(Author’s Note: At the beginning of my forthcoming book on war hero Ricardo Carrasco entitled FORGOTTEN WARRIOR: Twice In One Day, I have a preface break-down of what led America into the Korean War, the Cold War and the importance to this day of our continued presence in and support of the Republic of Korea. At the request of many who have graciously read the first chapters of my rough draft, I am publishing in parts this vital information in exclusively for readers of Politichicks.TV. Given the daily appearance of North Korean aggression 60 years after the cease fire, causing the ongoing Korean War to be front page news again, this information is vital to anyone wanting to know how we got here and why it is important that we permanently eschew the nation-killing idea of “limited war.)
It was so odd reading about this war. I had heard of World War II, and had been a small child during the last years of Vietnam. My only real memories of that particular war revolved around filthy, long-haired hippies and their contributions of the selfish drug culture and sexually transmitted diseases, whirling helicopters on top of buildings, surrounded by panicked and sobbing Vietnamese pushing on guarded gates, the cold fear of Communist oppression and paranoia and Khmer Rouge slaughter reflected in their eyes.
But I knew nothing about Korea, which was sad, especially given that my dad was active duty during this war. How could I have gone my whole life knowing nothing about it? That one was easy. It was, after all, nicknamed the “Forgotten War” long before I came on the scene. Clearly I wasn’t alone in my ignorance; no one in my generation knew anything about that war, and school knew even less, at least that was the reasonable assumption to make given the half page in our history books.
I pondered on that a bit. Korea had been our first stand against Communism, and we had kept the commies from gaining one more inch of territory in their war of totalitarian aggression. It was the only war from the 20th century that we were still fighting as we entered the 21st, America’s longest running war. Why had it been so furiously ignored by the countrymen who hadn’t had to fight it? Such was not the case with our other wars from the 20th century. These were our fathers and grandfathers, the lives they had lived! It was the first salvo in the 45-year cold war. How could that not matter? Was there some terrible secret about Korea that I didn’t know? I knew I had to know about this ongoing war if I was to learn exactly why Ricardo’s story had so affected me that I spent over two decades chasing it.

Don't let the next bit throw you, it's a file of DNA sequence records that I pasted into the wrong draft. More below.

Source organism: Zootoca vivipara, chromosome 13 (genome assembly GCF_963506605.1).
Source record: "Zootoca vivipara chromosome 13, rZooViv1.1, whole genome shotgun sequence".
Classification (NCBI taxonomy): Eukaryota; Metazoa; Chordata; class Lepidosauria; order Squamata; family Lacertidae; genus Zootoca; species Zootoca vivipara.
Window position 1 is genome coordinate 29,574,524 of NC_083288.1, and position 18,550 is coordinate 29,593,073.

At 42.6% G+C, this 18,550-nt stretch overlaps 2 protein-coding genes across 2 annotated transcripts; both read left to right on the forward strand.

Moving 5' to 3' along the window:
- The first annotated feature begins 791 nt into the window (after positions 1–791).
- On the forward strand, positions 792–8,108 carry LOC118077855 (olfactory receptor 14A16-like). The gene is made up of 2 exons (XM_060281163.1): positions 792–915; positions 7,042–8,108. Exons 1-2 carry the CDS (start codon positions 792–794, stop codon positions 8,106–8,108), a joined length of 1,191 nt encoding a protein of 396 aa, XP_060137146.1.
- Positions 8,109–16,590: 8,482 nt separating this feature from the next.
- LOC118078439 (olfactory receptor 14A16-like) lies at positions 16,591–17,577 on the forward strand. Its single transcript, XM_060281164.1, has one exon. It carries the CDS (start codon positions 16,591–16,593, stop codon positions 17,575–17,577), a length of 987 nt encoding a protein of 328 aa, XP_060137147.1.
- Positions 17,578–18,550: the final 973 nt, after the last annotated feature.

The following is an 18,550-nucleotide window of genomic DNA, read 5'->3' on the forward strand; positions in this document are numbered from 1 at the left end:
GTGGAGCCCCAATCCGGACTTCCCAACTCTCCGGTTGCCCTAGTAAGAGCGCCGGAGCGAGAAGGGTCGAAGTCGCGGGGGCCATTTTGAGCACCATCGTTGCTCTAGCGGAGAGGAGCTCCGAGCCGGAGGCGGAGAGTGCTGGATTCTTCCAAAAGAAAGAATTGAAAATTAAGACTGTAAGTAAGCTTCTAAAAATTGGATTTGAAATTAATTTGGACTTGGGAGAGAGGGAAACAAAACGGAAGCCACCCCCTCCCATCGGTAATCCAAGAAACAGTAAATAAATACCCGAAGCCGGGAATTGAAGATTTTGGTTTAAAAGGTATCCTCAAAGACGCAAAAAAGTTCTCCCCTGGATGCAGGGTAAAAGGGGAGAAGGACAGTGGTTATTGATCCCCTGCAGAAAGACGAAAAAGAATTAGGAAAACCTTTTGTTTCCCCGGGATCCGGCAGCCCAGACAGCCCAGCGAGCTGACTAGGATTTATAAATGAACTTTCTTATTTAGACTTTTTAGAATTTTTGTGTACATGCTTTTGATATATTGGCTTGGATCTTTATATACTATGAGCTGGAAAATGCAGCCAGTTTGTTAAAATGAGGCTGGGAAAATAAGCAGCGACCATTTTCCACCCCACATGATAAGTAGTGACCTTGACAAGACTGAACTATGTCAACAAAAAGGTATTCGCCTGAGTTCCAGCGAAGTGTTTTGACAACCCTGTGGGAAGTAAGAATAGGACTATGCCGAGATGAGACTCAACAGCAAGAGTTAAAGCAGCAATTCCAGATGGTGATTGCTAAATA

Sandwiched in between the atrocities of WWII and the political strife that was Vietnam sits the aptly named Forgotten War. Not officially declared a “war” by Congress until 1998, it remained in that frustrating limbo and insulting title of “police action” throughout its three years of active fighting, but finally dropped from our lexicon 48 years later. It was just too absurd to call this horrific and ongoing battle anything other than a war.
Over 54,000 American soldiers died in those three years–only about 38,000 in Korea itself–compared to approximately 57,000 deaths in all 12 years of Vietnam. It was a cold, cruel, and bloody war, the first of its kind ever fought by war-weary America. It was different in two ways: it was the first directed totally against communism and the first with no real defined goal.
It would also be our longest, still going to this day. And in recent years, heating up fast.